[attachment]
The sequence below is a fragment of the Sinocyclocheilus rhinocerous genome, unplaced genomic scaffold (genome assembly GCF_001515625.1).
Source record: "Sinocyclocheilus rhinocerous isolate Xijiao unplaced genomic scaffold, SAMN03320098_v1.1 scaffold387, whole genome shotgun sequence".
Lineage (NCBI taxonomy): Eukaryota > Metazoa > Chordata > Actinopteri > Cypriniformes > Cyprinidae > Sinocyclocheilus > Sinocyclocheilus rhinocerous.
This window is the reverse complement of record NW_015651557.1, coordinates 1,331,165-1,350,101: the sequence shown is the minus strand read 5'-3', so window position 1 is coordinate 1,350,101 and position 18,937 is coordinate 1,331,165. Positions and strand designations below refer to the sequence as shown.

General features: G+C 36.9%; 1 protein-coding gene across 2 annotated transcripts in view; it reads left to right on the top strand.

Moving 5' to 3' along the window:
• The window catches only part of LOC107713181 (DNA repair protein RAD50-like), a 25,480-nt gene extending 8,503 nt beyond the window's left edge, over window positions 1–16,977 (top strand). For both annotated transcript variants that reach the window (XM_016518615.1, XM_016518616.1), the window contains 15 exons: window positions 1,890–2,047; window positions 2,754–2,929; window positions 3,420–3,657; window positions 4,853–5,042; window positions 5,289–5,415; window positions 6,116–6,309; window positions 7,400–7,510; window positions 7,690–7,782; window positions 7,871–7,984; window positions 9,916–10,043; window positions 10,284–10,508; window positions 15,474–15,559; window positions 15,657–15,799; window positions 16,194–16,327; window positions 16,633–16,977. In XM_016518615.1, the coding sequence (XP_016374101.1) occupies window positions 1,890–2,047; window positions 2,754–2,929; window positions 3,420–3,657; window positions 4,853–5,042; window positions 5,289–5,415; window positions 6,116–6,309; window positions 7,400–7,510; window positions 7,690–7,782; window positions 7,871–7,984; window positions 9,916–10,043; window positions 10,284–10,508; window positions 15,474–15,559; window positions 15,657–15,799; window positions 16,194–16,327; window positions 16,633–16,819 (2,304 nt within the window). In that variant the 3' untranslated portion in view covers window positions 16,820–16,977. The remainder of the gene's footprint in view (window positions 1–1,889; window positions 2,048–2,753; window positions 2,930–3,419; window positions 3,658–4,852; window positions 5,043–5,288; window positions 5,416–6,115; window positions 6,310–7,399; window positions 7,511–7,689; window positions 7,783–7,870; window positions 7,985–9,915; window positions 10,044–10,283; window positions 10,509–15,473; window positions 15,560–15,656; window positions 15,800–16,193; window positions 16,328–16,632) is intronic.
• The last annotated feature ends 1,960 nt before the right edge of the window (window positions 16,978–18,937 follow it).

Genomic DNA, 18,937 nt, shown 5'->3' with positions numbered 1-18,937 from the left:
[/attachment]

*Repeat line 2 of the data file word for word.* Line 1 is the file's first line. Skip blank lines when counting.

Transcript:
Source record: "Sinocyclocheilus rhinocerous isolate Xijiao unplaced genomic scaffold, SAMN03320098_v1.1 scaffold387, whole genome shotgun sequence".